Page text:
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Paramount Crystals

post #1 of 11
Thread Starter 
a friend of mine told me about a product for chocolate called paramount crystals.. if you have used them before, im wondering if it actually does "temper" the chocolate, and does it compromise the flavor or texture? what kind of chocolate can you use with it? couverture?

thanks.
post #2 of 11
Paramount crystals are actually used to thin your couverture out to make things like dipping and molding easier.
Erik

"Health nuts are going to feel stupid one day, lying in the hospital dying of nothing"
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Erik

"Health nuts are going to feel stupid one day, lying in the hospital dying of nothing"
-Redd Foxx
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post #3 of 11
You'll find it from Callebaut under the trade name "Mycryo". All it is is 100% refined cocoa butter that was shot at a frozen roller, it is rich in type 6 crystals. To use it you get your couveture at 34.4 C and add 2% of the mycryo. This means you have to weigh out your couvture and use 2 grams of mycryo for every kg of couveture. It works well, but I find it's just as much of a hassle getting the wieght of the couveture and getting it to 34% then tempering by the seeding method.

Hope this helps
...."This whole reality thing is really not what I expected it would be"......
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...."This whole reality thing is really not what I expected it would be"......
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post #4 of 11
wow, I have never measured my paramount crystals, I just add it to my melted couveture, it keeps it fluid a little longer, I find I can work with the "chocolate" a little longer...it does give the couverture a bit more "bite"...but adding crisco or veggie oil does the same thing as the paramount crystals.

When we "dip" our items we add a few teaspoonfuls of solid veggie shortening..
Food may bring us together, but a CAKE makes it a PARTY!!
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Food may bring us together, but a CAKE makes it a PARTY!!
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post #5 of 11
Thread Starter 
ok thanks... we have mycryo at work already..
post #6 of 11
The 2% rule is only for tempering couveture, not for thinning out. I prefer to temper by using the seeding method. I do not advocate the use of foreign fats or oils in my work as I find they give a greasy mouthfeel and take away from the "snap" of real couveture.

The cheaper couvetures tend to be thicker and need thinning out if you want to mold with them, hence the use of extra cocoa butter. Mycryo is sold at a premium price, you can also buy cocoa butter in block form and melt it down.
...."This whole reality thing is really not what I expected it would be"......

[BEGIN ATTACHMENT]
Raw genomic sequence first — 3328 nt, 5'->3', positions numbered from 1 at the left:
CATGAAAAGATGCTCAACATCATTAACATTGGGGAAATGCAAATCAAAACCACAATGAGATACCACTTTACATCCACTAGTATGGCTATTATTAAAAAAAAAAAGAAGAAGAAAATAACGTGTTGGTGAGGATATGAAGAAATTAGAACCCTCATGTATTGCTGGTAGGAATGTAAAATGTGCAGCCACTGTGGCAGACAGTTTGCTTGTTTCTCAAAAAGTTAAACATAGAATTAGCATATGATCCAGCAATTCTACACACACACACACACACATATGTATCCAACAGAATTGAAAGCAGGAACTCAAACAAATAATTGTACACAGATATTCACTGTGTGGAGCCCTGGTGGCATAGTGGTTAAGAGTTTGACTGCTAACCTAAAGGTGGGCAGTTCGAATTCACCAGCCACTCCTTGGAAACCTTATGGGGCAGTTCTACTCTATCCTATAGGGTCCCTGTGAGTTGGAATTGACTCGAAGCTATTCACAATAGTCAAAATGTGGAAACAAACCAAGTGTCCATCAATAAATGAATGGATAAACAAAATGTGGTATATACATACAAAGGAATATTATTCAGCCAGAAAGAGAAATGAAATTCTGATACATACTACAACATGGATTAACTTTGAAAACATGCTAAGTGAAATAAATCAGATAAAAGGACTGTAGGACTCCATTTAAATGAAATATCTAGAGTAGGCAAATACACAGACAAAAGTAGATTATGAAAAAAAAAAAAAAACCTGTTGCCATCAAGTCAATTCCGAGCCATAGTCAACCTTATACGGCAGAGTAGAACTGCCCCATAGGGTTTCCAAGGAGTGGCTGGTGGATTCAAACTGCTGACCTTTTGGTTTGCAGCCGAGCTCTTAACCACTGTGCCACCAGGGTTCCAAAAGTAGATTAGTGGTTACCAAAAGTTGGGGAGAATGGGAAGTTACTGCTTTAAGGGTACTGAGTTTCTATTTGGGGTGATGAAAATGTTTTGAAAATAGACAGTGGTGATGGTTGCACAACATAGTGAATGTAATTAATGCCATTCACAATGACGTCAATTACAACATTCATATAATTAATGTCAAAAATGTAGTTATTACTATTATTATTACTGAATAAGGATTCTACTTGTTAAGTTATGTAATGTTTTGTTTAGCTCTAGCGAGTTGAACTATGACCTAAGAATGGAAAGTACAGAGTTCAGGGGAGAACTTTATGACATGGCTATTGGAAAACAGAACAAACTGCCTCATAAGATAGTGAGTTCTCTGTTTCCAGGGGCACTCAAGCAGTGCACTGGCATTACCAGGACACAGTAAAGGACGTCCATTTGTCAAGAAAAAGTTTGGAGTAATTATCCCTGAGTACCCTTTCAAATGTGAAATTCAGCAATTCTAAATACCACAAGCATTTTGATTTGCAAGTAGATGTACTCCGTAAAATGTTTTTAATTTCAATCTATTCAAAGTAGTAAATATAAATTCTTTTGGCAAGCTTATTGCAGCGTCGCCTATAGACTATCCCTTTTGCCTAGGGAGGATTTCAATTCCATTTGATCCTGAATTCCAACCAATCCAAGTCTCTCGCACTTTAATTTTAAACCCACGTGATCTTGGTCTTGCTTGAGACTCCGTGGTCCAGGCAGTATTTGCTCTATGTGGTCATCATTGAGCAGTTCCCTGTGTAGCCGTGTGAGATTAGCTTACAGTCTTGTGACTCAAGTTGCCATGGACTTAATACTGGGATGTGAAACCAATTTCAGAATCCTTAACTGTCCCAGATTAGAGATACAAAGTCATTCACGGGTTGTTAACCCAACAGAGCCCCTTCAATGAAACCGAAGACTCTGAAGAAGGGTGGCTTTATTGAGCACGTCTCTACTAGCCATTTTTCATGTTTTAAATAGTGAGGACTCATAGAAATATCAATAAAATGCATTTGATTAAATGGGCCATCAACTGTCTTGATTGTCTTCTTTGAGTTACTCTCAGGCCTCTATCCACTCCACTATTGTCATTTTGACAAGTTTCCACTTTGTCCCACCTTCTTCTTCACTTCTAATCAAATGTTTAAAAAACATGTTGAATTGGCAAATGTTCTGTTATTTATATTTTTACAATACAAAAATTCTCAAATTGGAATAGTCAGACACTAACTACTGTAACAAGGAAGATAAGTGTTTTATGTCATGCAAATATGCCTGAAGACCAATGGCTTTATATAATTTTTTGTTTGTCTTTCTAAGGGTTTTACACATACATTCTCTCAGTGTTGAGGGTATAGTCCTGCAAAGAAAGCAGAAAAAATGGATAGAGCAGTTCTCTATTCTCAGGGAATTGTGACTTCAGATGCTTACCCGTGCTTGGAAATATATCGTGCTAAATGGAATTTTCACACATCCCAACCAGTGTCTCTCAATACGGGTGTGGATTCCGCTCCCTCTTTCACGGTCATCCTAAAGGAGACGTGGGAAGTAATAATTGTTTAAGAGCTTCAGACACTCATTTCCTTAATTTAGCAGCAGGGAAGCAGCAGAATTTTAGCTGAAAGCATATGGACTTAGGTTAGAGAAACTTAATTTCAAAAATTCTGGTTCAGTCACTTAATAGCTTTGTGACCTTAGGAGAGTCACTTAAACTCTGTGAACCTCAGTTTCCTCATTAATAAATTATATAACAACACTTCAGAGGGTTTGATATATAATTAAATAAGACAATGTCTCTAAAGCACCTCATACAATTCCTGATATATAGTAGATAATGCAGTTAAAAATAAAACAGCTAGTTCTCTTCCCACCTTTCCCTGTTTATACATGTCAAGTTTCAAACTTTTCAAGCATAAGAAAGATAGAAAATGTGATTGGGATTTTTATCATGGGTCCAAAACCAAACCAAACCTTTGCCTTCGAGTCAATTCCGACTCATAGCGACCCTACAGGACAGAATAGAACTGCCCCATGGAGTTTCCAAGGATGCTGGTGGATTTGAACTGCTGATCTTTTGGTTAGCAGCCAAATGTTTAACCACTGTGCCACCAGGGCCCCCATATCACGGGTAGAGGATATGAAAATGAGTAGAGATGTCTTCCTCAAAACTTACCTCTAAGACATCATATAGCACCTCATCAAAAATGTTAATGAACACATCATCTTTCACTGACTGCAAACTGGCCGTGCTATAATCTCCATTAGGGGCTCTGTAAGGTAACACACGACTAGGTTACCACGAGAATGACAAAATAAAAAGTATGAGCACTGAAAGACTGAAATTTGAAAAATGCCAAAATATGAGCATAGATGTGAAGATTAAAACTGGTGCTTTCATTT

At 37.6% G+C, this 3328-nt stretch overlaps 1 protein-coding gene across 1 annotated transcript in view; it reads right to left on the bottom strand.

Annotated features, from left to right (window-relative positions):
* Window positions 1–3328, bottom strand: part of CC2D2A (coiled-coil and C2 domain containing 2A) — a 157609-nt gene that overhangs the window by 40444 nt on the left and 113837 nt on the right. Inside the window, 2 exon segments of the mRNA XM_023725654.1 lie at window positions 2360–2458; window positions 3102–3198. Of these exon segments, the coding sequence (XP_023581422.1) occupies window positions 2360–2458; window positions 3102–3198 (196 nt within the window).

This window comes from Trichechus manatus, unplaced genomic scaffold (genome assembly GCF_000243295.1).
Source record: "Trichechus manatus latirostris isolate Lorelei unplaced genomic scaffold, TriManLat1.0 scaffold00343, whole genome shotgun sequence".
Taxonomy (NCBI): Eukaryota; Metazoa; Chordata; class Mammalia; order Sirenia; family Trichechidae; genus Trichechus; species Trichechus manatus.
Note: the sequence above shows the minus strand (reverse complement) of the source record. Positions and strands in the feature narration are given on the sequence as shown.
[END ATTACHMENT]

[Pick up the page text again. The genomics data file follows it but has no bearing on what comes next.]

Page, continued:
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...."This whole reality thing is really not what I expected it would be"......
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post #7 of 11
I too like tempering with the seeding method, but for a quick cheap dip, I use the cheaper couveture and add a little paramount or crisco to thin
Food may bring us together, but a CAKE makes it a PARTY!!
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Food may bring us together, but a CAKE makes it a PARTY!!
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post #8 of 11
Thread Starter 
i just hate tempering at home. i have some nice molds from JB prince and have not used them cuz i just dont feel like tempering at home. i thought the crystals would solve my tempering laziness.... ha.

just as i thought, there is no short cut for delicious chocolates!
post #9 of 11
try the seeding method, so easy!
Food may bring us together, but a CAKE makes it a PARTY!!
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Food may bring us together, but a CAKE makes it a PARTY!!
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post #10 of 11
Thread Starter 
im really great at the tablage method.. it just gets messy at home. i dont really get a good temper from the seeding... i do it at work, and i just prefer to not seed. thanks tho.
post #11 of 11

chocolate lover

I find tempering by hand takes too long, and the chocolate doesn't stay in temper long enough to pour the number of molds I want to do. I end up having to retemper several times before I'm finished with my project. So I purchased an ACMC table-top temperer, and I love it. You can temper 2 to 4 pounds of chocolate at a time. It takes about an hour for the chocolate to reach the tempered stage, but you don't have to stay with the machine the entire time. You can set a timer and go do other things. Once the chocolate is in temper, it stays in temper indefinitely. I've been using it for a couple of years - not sure I could temper by hand any more. The cost is about $800, but if you work with chocolate a lot, it's well worth it.
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